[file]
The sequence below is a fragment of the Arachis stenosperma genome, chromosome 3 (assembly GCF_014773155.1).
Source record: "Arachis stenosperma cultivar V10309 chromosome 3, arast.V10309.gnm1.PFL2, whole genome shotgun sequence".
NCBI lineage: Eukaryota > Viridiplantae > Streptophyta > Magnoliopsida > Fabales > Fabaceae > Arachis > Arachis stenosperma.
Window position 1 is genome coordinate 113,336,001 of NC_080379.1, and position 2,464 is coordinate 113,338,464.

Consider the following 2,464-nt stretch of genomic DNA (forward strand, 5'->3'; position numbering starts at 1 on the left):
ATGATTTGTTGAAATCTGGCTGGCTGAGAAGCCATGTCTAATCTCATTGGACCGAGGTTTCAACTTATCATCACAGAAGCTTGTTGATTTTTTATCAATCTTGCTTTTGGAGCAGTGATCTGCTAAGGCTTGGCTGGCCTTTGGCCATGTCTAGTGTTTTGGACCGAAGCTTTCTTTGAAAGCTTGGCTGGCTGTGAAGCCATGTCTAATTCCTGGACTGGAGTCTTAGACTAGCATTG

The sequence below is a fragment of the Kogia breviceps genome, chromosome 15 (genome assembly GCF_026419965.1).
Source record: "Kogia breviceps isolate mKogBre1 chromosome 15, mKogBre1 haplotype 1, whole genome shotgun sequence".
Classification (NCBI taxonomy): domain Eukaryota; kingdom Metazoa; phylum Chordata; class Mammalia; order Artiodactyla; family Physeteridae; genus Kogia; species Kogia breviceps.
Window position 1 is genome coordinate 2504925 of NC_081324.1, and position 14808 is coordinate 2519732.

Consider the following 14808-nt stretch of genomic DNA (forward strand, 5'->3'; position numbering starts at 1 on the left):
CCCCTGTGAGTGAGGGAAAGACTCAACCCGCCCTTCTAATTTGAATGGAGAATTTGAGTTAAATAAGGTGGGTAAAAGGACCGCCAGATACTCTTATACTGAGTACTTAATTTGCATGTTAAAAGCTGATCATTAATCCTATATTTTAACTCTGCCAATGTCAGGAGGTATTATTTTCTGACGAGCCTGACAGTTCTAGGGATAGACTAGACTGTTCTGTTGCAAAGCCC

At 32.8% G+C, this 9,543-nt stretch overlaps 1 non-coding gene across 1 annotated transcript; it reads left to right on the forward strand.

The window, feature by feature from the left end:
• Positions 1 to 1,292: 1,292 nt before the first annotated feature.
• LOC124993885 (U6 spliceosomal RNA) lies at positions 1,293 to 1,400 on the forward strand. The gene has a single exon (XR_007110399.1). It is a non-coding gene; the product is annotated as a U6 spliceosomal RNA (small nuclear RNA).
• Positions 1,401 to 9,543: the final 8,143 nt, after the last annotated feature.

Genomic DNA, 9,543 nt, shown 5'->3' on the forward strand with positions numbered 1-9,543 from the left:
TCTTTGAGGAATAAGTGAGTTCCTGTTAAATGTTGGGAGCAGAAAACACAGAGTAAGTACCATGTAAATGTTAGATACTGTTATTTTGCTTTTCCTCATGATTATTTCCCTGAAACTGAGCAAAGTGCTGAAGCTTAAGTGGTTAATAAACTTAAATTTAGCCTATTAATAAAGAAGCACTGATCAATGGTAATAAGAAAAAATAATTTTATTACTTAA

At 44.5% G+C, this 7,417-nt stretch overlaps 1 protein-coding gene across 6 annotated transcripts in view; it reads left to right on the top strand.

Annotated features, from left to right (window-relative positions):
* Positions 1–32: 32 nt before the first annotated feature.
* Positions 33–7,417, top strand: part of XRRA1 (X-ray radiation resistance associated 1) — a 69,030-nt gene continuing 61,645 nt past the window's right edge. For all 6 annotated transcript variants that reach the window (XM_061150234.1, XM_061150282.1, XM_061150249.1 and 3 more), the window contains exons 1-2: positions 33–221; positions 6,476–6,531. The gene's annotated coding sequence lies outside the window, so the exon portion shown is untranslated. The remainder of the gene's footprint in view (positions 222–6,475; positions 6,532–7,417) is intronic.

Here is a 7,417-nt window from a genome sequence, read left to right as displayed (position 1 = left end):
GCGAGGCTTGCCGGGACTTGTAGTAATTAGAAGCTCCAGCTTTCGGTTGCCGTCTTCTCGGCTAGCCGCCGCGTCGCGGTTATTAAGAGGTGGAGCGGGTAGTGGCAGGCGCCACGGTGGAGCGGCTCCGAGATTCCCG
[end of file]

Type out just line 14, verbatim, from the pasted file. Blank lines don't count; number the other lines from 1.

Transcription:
The window, feature by feature from the left end: